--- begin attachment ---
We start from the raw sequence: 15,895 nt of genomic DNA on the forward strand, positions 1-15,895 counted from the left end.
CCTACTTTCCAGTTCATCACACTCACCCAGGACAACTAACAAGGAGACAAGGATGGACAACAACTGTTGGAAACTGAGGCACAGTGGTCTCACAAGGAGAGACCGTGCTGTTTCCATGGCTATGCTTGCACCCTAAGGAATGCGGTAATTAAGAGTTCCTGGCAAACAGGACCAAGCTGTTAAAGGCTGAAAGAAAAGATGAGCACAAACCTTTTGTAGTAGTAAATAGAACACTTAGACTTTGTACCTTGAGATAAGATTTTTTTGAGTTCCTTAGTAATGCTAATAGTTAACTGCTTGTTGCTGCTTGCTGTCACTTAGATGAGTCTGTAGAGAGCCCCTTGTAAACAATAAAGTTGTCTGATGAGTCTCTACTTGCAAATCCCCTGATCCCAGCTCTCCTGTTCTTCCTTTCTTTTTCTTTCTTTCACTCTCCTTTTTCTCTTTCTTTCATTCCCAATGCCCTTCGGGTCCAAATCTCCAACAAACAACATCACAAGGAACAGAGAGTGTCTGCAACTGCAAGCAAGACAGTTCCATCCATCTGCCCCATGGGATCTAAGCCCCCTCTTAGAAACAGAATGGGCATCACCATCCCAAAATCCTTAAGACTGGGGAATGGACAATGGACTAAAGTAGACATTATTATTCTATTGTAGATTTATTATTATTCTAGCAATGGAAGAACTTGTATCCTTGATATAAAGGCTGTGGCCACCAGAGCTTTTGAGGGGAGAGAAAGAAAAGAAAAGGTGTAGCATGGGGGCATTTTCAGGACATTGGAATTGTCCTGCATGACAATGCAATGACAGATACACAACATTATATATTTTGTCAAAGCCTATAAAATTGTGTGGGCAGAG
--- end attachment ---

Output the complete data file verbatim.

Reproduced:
We start from the raw sequence: 15,895 nt of genomic DNA on the forward strand, positions 1-15,895 counted from the left end.
CCTACTTTCCAGTTCATCACACTCACCCAGGACAACTAACAAGGAGACAAGGATGGACAACAACTGTTGGAAACTGAGGCACAGTGGTCTCACAAGGAGAGACCGTGCTGTTTCCATGGCTATGCTTGCACCCTAAGGAATGCGGTAATTAAGAGTTCCTGGCAAACAGGACCAAGCTGTTAAAGGCTGAAAGAAAAGATGAGCACAAACCTTTTGTAGTAGTAAATAGAACACTTAGACTTTGTACCTTGAGATAAGATTTTTTTGAGTTCCTTAGTAATGCTAATAGTTAACTGCTTGTTGCTGCTTGCTGTCACTTAGATGAGTCTGTAGAGAGCCCCTTGTAAACAATAAAGTTGTCTGATGAGTCTCTACTTGCAAATCCCCTGATCCCAGCTCTCCTGTTCTTCCTTTCTTTTTCTTTCTTTCACTCTCCTTTTTCTCTTTCTTTCATTCCCAATGCCCTTCGGGTCCAAATCTCCAACAAACAACATCACAAGGAACAGAGAGTGTCTGCAACTGCAAGCAAGACAGTTCCATCCATCTGCCCCATGGGATCTAAGCCCCCTCTTAGAAACAGAATGGGCATCACCATCCCAAAATCCTTAAGACTGGGGAATGGACAATGGACTAAAGTAGACATTATTATTCTATTGTAGATTTATTATTATTCTAGCAATGGAAGAACTTGTATCCTTGATATAAAGGCTGTGGCCACCAGAGCTTTTGAGGGGAGAGAAAGAAAAGAAAAGGTGTAGCATGGGGGCATTTTCAGGACATTGGAATTGTCCTGCATGACAATGCAATGACAGATACACAACATTATATATTTTGTCAAAGCCTATAAAATTGTGTGGGCAGAG